The tapestry incorporates various elements that capture the distinct visual language of Manila: hanging laundry, the horse-drawn carriage (kalesa), and the ubiquitous billboards. Turalba includes a nostalgic touch with the image of sorbetero Mang Nick and his dirty ice cream cart, a memory from her childhood. Additionally, she weaves in religious iconography like the crucifix and a woman kneeling in prayer, practices that contrasted against those of fundamentalist Christians who once attempted to convert her.

The fourth panel features a sign for a repair shop called “Mr. Shot Quic,” with two angled boots resembling revolvers. This imagery clearly references her father’s tragic passing. Other panels incorporate the number “13,” his favorite, and a figure with a raised hand, believed to represent his position when he was found.

“The tapestry is a blend of personal memories and unresolved issues that I’m grappling with,” Turalba explained. “It reflects elements from my subconscious.”

“The exploration with guns and bullets led me to leather and its colors,” she said. “I became engrossed in cutting and hammering copper. It was a way of expressing my anger.” Turalba compared the act of cutting leather to breaking plates as a means of releasing rage. “I became fixated on cutting and shaping the leather pieces. The process of cutting the material and sewing it back together served as a metaphor for experiencing a breakdown in life, and then rebuilding the fragments.”

Turalba’s artistic approach to the tapestry draws inspiration from the jewelry design process. “It’s similar to arranging gemstones,” she explained. She laid out the colored leather pieces in front of her and moved them around, using photographs and other images as source material for shapes. Once she had a composition, she began cutting and designing the individual elements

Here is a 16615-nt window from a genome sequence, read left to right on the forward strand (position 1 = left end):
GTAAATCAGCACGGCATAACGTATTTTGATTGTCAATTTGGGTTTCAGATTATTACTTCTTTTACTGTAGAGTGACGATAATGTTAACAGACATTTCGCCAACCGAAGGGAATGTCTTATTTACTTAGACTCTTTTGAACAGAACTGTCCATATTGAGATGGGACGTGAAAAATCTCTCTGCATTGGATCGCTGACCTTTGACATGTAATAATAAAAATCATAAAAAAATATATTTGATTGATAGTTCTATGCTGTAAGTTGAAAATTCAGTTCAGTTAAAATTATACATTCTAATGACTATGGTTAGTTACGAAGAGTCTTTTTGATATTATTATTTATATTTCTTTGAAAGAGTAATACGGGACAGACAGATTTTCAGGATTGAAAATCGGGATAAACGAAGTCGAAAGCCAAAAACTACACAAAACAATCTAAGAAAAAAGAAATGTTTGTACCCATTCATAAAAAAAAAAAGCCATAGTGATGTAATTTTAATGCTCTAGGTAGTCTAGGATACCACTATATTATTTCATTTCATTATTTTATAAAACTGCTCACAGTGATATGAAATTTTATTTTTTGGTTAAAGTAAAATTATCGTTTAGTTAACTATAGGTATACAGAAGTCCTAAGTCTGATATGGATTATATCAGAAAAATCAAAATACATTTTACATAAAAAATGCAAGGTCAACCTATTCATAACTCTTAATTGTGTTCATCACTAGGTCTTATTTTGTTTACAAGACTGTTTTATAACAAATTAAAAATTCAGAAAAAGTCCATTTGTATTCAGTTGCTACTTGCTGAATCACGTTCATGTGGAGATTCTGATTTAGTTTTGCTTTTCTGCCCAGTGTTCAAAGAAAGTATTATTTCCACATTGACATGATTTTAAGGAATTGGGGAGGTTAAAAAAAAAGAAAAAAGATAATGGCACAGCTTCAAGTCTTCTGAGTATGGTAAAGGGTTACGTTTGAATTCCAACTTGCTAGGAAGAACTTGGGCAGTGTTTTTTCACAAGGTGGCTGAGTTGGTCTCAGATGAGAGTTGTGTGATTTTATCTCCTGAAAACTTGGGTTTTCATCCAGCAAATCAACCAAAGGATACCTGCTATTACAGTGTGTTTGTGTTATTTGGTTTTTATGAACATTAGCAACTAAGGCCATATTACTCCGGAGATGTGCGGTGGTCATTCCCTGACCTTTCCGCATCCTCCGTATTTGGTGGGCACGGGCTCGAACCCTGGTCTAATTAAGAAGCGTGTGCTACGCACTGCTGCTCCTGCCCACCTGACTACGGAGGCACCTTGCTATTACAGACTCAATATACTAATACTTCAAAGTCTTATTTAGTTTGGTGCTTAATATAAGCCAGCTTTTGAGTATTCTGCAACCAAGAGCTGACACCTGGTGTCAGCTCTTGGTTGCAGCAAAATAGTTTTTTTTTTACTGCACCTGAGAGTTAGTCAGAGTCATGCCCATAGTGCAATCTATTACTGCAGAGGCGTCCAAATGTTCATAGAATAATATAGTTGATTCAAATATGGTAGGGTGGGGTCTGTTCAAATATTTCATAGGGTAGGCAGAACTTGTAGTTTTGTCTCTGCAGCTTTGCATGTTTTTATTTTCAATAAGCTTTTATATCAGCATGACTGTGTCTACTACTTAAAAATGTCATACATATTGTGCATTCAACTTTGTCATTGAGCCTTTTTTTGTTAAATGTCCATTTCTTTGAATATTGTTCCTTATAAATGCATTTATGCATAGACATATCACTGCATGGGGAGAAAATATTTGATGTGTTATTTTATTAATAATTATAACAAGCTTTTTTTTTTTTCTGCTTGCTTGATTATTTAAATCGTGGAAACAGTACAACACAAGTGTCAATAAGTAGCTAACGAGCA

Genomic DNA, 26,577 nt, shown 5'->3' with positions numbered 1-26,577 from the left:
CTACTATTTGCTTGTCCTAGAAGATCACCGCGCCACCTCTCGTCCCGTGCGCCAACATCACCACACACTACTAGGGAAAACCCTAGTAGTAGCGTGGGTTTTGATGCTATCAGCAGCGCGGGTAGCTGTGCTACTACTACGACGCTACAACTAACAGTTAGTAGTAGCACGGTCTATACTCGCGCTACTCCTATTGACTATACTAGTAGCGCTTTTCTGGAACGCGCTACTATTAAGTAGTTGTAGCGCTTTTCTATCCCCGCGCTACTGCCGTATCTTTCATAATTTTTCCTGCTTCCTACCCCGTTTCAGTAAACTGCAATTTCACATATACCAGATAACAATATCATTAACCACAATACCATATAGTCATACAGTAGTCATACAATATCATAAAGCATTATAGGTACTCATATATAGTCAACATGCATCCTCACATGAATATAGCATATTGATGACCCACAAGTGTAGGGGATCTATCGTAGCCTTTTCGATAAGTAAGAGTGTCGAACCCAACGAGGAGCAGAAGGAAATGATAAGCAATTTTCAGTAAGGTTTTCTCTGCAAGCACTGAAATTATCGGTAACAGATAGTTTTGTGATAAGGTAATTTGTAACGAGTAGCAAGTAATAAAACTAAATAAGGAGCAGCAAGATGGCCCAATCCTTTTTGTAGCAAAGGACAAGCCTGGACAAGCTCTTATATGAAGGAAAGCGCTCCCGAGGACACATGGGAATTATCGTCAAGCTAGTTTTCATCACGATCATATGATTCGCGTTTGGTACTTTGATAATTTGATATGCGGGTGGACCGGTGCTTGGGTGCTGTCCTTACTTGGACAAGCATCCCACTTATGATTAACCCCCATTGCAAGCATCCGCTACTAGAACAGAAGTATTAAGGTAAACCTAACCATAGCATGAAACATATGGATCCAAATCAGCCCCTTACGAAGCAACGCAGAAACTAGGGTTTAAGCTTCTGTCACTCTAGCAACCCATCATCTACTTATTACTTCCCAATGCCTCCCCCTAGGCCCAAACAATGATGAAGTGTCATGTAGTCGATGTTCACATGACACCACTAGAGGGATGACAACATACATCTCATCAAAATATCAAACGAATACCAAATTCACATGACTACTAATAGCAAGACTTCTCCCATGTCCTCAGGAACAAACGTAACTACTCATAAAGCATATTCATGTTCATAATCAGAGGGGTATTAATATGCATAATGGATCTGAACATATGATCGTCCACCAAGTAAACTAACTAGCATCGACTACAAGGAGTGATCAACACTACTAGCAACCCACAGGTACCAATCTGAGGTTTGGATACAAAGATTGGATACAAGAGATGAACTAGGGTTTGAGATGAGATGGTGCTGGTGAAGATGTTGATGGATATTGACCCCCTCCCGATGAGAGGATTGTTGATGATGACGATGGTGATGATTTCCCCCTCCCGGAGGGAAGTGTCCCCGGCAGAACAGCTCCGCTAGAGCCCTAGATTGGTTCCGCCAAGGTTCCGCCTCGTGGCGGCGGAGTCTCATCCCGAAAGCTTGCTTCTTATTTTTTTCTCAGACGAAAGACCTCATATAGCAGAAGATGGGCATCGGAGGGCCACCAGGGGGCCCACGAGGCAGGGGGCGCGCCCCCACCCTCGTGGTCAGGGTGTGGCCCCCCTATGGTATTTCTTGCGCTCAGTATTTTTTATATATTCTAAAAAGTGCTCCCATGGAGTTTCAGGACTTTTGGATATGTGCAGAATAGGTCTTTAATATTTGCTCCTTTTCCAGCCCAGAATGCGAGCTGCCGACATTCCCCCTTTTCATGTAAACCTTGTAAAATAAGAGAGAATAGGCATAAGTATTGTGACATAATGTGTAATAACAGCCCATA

Turalba is a multi-talented artist with impressive academic credentials. Though she initially studied psychology at the University of the Philippines, her passion for the arts ultimately led her down a different path. After honing her skills in painting courses taken in Paris, she returned home to work for her mother’s jewelry design shop. There, she gained experience in various aspects of the business, including design, management, marketing, and export.

Following a successful 18-year career as a jewelry designer, Turalba decided to fully pursue her artistic calling. She furthered her education, earning an Advanced Masters in Research from Sint-Lucus Antwerpen and an MFA in New Media from the Transart Institute in New York. Her artwork often explores themes of the precarious geopolitical climate, the lingering effects of trauma, and the creation of spaces for empathy and healing.

Turalba’s impressive background extends beyond her artistic endeavors. She served as dean of the Philippine Women’s University School of Fine Arts and Design, and holds the position of director for PWU Arts-Based Research.

Asked if she has fully come to terms with her father’s demise, her own words offered a sense of closure. Turalba acknowledged that the gun and bullets were simply tools used in the crime, and the true blame lay with the culprit.

Creating the tapestry nearly a decade ago likely served as a cathartic experience. Turalba’s mention of the “deeper place” associated with stitching suggested a process of self-healing. She said the act of stitching the various elements together could be interpreted as a metaphor for piecing together her own emotional state.

About author


She is a veteran journalist who’s covered the gamut of lifestyle subjects. Since this pandemic she has been giving free raja yoga meditation online.